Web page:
- Some of the activities may be hard physical work, and a certain level of determination from your side will be required. As long as you try your best, it is good enough for us!
    Language requirement:
    Volunteers must be fluent in English
    What's included:
    - 3 basic meals per day - breakfast, lunch and supper.
    - Accommodation - shared bedrooms and shared bathrooms.
    - Laundry - done by domestic helper
    - Town-trips once a week
    - 5 days a week work experience, helping the Conservation Department with management work on the reserve
    What's excluded:
    - Airport pick-up in a taxi from Port Elizabeth airport, if requested (R500 per transfer).
    - Entertainment costs over the weekends
    - Additional activities can be organised for you (on condition that a few others in the group want to partake in the activity) like horse riding on the beach, river rafting, sky diving, deep sea fishing, field trip to an elephant park, a canoe trail etc. There are loads of fun things to do in the area and most of our volunteers make full use of this.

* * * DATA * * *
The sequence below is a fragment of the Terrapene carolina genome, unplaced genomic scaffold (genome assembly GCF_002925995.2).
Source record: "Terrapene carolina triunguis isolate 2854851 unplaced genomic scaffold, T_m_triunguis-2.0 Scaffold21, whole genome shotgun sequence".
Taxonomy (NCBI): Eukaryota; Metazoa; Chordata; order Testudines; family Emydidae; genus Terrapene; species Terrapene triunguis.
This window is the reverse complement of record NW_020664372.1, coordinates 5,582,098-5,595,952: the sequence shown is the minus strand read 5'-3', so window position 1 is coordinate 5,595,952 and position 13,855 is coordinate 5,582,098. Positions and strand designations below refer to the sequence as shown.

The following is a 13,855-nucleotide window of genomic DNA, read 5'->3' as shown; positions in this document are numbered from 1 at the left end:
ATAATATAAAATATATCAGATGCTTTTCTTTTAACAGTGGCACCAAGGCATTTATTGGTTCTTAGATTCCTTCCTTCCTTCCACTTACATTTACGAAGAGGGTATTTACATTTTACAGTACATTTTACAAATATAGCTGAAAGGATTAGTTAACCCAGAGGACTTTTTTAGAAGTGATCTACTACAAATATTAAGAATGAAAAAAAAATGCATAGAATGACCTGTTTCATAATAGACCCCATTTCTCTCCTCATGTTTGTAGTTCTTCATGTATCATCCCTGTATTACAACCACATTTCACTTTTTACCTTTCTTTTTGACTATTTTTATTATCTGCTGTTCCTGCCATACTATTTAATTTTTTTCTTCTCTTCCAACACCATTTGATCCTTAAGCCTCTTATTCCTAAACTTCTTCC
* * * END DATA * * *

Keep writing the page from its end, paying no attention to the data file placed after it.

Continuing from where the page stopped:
Closest town:
    Port Elizabeth or Grahamstown
    Surrounding area:
    Volunteers live on the reserve.
    Their transport on the reserve will be on an open game viewing vehicle.
    Volunteers may get transported on an open pick-up truck to Kenton-On-Sea on a Saturday when going for a `town day`.
    - Volunteers are accommodated in a renovated, fully furnished house on the reserve - comfortable but not luxurious.
    - You will be sharing bedrooms and there are communal bathrooms.
    - There is a lecture room, a lounge with a T.V, entertainment room with pool table, dining room and a fully equipped kitchen with a fridge, stove, microwave,
    cutlery, crockery and cooking utensils.
    - Lovely plunge pool to cool off in after a hard day`s work.
    - If a safe for cash and valuables are required, volunteers can use the communal safe at reception.
    - Please bear in mind that the house is in the middle of a `Big 5` game reserve, so therefore one cannot walk outside the boundaries of the garden fence.
    - There are no internet or telephone facilities at the volunteer house for volunteers to use.
    - All the ingredients for three basic meals a day are provided.
    - Volunteers are divided into cooking teams and all meals are made by the volunteers themselves at the house.
    - Volunteers are also responsible for washing up and keeping the kitchen clean and tidy.

    *The meals are basic but wholesome, for example cereals, porridge and toast for breakfast; sandwiches for lunch and lasagne, salad and veg for supper.
    If volunteers wish to add ingredients to meals that are not available to them at the volunteer house, they can buy it on town trip days at their own expense.
    Meals that volunteers choose to eat at restaurants on town-trip days, are also at own expense.